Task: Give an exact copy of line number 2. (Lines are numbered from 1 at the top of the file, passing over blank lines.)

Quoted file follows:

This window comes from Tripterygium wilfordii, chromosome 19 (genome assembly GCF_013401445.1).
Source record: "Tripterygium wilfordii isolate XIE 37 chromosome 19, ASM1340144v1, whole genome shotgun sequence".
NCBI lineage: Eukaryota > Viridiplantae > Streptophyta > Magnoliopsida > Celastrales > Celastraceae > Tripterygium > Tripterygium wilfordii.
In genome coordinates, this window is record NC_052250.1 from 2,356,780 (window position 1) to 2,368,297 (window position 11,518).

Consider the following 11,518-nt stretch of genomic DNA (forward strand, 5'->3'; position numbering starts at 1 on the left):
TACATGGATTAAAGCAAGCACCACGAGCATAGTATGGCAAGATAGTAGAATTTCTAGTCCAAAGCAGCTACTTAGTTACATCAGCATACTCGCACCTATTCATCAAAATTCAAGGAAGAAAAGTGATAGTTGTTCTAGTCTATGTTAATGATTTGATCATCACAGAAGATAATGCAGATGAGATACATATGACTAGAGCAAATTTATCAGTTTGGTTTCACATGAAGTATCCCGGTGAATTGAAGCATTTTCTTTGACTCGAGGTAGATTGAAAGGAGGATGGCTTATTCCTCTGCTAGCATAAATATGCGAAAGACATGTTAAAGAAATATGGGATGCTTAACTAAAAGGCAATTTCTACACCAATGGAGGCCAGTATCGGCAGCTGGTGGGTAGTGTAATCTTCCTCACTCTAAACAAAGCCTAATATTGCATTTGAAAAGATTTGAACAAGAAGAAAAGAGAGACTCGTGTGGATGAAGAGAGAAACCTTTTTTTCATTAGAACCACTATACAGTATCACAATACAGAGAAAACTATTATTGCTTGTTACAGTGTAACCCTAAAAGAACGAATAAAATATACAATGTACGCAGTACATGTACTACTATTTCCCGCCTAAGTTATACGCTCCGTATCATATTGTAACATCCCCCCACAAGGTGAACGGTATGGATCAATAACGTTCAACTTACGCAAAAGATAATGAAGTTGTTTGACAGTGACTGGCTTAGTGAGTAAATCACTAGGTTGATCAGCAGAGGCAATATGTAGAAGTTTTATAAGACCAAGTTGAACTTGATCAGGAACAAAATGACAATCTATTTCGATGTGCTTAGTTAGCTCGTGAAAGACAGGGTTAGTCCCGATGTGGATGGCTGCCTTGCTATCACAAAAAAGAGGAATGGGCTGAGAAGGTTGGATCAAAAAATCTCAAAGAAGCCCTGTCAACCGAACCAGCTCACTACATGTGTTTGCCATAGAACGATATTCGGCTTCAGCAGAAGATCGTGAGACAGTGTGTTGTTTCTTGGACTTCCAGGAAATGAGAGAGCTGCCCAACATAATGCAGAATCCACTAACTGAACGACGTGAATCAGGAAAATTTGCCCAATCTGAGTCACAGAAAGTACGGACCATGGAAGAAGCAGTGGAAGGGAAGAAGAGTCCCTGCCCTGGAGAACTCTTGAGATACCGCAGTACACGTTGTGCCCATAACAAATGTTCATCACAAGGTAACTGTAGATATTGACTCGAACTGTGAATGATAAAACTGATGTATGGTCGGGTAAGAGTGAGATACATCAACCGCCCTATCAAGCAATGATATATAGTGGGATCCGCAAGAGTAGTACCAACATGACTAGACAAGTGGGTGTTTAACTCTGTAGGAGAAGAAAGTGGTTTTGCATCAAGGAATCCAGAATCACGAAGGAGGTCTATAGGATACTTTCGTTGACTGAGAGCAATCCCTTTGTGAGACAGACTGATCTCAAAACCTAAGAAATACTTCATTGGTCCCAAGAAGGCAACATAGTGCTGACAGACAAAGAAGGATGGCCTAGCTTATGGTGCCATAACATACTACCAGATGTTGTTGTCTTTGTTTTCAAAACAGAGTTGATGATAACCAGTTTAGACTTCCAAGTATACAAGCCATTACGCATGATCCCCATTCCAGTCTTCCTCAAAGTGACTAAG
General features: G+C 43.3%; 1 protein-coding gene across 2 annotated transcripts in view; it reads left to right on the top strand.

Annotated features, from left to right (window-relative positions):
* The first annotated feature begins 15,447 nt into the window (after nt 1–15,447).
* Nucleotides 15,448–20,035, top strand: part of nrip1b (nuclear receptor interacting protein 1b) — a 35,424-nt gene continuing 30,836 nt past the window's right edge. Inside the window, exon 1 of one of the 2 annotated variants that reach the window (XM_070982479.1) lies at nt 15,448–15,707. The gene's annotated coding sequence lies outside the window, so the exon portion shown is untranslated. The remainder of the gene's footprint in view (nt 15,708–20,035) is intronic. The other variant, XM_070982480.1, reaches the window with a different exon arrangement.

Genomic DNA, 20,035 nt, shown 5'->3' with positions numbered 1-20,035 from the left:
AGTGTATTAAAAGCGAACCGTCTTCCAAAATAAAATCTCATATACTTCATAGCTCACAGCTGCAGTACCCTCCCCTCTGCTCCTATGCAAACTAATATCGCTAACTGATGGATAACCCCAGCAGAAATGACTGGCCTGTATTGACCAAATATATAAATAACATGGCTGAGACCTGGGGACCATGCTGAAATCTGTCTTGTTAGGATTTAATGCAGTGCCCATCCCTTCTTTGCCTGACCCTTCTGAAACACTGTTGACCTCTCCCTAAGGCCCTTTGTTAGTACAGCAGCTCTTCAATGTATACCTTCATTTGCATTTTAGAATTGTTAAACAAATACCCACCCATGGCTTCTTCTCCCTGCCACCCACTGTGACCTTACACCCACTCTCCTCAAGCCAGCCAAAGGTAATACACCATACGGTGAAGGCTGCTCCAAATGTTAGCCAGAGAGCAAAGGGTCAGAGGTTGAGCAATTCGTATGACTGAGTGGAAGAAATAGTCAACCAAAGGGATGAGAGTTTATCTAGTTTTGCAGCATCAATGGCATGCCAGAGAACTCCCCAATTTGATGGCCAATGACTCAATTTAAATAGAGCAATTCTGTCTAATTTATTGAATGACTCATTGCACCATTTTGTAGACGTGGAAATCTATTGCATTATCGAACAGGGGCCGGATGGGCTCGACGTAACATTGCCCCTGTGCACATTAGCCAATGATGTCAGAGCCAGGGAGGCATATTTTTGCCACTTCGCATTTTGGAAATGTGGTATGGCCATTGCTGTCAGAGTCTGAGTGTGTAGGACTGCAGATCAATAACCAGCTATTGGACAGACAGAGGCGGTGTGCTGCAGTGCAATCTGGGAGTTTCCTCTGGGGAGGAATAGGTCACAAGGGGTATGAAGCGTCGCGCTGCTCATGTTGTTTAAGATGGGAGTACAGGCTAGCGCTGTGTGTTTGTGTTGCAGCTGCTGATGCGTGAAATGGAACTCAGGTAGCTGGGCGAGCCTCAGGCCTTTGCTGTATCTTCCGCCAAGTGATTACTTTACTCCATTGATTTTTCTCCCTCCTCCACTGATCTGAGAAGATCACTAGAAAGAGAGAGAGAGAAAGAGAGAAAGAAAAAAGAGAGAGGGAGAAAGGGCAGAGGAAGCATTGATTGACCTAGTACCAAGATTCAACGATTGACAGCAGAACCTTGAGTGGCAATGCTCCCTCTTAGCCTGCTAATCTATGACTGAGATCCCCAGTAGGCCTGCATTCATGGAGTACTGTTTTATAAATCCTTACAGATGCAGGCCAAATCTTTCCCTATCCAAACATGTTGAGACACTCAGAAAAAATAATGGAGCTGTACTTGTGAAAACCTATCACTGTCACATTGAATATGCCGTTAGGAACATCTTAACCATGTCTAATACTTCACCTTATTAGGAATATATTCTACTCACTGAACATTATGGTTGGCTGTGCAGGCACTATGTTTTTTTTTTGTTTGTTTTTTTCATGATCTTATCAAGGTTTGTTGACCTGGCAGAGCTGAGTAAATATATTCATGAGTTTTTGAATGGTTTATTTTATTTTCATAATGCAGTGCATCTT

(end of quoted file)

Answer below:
Source record: "Tripterygium wilfordii isolate XIE 37 chromosome 19, ASM1340144v1, whole genome shotgun sequence".